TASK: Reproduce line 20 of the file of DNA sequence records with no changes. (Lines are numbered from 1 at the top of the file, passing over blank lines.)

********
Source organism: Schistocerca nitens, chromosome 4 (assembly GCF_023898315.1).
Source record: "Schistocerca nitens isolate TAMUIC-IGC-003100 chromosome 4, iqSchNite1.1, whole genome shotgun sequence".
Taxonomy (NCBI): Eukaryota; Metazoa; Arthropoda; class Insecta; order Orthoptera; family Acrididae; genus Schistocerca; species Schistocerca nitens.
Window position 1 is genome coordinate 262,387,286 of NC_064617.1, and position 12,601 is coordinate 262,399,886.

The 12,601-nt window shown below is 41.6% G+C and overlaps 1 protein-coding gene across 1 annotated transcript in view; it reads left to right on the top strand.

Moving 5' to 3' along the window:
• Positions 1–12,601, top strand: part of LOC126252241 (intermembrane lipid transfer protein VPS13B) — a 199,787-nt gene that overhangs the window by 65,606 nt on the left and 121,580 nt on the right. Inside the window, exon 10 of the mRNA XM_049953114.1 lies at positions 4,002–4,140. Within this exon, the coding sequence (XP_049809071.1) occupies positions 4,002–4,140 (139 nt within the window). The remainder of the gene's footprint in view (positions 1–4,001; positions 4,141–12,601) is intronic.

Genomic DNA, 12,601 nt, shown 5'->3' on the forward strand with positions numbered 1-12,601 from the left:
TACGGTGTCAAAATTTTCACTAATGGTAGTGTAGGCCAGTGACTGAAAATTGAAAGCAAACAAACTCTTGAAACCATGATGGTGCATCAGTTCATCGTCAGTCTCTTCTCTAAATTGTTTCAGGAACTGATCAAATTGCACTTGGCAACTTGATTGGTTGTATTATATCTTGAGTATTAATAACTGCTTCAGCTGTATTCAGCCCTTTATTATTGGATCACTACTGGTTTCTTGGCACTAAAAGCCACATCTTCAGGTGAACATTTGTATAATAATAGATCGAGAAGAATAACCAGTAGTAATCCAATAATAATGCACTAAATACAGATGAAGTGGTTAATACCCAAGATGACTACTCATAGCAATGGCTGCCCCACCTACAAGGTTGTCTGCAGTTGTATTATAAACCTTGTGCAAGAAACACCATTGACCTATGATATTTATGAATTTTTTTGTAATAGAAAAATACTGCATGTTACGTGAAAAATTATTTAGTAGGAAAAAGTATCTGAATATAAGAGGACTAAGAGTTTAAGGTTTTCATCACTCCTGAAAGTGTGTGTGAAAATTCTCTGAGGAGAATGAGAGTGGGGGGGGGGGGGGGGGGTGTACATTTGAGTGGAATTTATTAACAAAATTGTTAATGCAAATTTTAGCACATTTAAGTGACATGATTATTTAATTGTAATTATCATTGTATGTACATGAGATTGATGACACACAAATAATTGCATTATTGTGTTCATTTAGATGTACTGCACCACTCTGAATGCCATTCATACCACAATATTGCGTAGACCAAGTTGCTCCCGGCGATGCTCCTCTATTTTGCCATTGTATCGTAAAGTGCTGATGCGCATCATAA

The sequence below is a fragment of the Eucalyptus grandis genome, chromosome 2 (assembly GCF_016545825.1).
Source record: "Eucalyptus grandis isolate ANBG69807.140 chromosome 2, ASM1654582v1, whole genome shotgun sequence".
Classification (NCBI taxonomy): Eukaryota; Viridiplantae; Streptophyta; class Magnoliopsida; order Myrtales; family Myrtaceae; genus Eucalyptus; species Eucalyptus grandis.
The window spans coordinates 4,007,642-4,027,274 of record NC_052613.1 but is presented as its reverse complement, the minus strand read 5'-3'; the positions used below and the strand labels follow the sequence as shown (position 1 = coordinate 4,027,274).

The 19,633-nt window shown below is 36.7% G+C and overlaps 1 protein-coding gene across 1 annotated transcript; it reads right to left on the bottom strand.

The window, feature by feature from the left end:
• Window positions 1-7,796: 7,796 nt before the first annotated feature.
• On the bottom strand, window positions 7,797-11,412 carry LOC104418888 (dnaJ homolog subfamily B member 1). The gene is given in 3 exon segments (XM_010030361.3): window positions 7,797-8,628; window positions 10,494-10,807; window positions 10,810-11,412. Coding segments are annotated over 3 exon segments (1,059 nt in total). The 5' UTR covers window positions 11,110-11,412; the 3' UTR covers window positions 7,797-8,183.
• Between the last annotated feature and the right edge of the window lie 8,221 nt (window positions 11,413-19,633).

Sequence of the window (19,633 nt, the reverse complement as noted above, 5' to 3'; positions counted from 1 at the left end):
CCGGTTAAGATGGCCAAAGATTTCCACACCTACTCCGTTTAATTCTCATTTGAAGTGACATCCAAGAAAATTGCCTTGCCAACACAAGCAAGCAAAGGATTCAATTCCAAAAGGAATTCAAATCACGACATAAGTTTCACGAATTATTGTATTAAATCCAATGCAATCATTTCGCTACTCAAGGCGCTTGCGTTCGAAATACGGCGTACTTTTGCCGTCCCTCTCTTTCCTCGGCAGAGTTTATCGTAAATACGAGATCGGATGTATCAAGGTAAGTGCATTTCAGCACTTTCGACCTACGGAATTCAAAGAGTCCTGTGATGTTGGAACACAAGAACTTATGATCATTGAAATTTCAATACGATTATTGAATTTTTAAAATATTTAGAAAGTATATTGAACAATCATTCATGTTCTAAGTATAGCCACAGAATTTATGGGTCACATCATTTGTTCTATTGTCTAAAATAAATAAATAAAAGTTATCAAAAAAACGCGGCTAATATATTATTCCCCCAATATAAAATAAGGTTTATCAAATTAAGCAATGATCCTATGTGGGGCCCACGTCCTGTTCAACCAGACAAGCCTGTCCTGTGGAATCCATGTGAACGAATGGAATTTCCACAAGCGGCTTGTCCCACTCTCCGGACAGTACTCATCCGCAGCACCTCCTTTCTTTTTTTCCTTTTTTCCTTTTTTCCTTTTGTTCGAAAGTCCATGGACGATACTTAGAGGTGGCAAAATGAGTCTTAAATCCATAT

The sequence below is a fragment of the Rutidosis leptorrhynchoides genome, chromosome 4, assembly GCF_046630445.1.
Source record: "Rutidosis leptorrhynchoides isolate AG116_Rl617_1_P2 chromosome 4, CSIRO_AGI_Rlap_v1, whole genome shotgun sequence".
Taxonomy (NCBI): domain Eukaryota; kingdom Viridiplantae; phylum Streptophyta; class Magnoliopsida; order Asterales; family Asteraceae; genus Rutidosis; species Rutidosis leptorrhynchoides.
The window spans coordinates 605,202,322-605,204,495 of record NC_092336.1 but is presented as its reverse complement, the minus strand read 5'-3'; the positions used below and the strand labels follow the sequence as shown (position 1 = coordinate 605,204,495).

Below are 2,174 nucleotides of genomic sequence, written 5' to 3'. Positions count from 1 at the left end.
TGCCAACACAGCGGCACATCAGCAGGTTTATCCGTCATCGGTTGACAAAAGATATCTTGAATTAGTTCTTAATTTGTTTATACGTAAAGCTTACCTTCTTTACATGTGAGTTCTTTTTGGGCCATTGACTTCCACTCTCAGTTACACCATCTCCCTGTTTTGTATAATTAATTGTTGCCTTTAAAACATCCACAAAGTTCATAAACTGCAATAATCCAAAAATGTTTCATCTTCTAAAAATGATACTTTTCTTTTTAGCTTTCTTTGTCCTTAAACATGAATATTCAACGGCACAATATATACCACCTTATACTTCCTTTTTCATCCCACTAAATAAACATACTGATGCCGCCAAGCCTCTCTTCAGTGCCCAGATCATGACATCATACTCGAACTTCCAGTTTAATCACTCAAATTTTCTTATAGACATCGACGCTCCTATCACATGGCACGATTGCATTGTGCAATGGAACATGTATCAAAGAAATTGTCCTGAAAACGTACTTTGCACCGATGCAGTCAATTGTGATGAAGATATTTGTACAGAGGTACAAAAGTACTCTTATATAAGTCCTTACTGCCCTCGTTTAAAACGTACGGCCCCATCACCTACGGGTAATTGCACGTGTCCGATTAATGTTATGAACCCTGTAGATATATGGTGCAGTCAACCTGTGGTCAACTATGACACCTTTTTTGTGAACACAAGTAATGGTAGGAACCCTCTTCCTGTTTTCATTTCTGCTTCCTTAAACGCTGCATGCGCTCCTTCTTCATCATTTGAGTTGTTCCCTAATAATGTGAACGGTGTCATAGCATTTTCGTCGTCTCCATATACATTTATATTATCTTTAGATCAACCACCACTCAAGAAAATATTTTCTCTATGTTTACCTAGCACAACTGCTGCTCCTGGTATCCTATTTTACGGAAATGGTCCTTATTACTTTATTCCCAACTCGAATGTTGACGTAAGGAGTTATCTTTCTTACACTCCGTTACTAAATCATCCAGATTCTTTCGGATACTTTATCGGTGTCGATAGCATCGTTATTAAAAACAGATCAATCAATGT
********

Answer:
CCGGTTAAGATGGCCAAAGATTTCCACACCTACTCCGTTTAATTCTCATTTGAAGTGACATCCAAGAAAATTGCCTTGCCAACACAAGCAAGCAAAGGATTCAATTCCAAAAGGAATTCAAATCACGACATAAGTTTCACGAATTATTGTATTAAATCCAATGCAATCATTTCGCTACTCAAGGCGCTTGCGTTCGAAATACGGCGTACTTTTGCCGTCCCTCTCTTTCCTCGGCAGAGTTTATCGTAAATACGAGATCGGATGTATCAAGGTAAGTGCATTTCAGCACTTTCGACCTACGGAATTCAAAGAGTCCTGTGATGTTGGAACACAAGAACTTATGATCATTGAAATTTCAATACGATTATTGAATTTTTAAAATATTTAGAAAGTATATTGAACAATCATTCATGTTCTAAGTATAGCCACAGAATTTATGGGTCACATCATTTGTTCTATTGTCTAAAATAAATAAATAAAAGTTATCAAAAAAACGCGGCTAATATATTATTCCCCCAATATAAAATAAGGTTTATCAAATTAAGCAATGATCCTATGTGGGGCCCACGTCCTGTTCAACCAGACAAGCCTGTCCTGTGGAATCCATGTGAACGAATGGAATTTCCACAAGCGGCTTGTCCCACTCTCCGGACAGTACTCATCCGCAGCACCTCCTTTCTTTTTTTCCTTTTTTCCTTTTTTCCTTTTGTTCGAAAGTCCATGGACGATACTTAGAGGTGGCAAAATGAGTCTTAAATCCATAT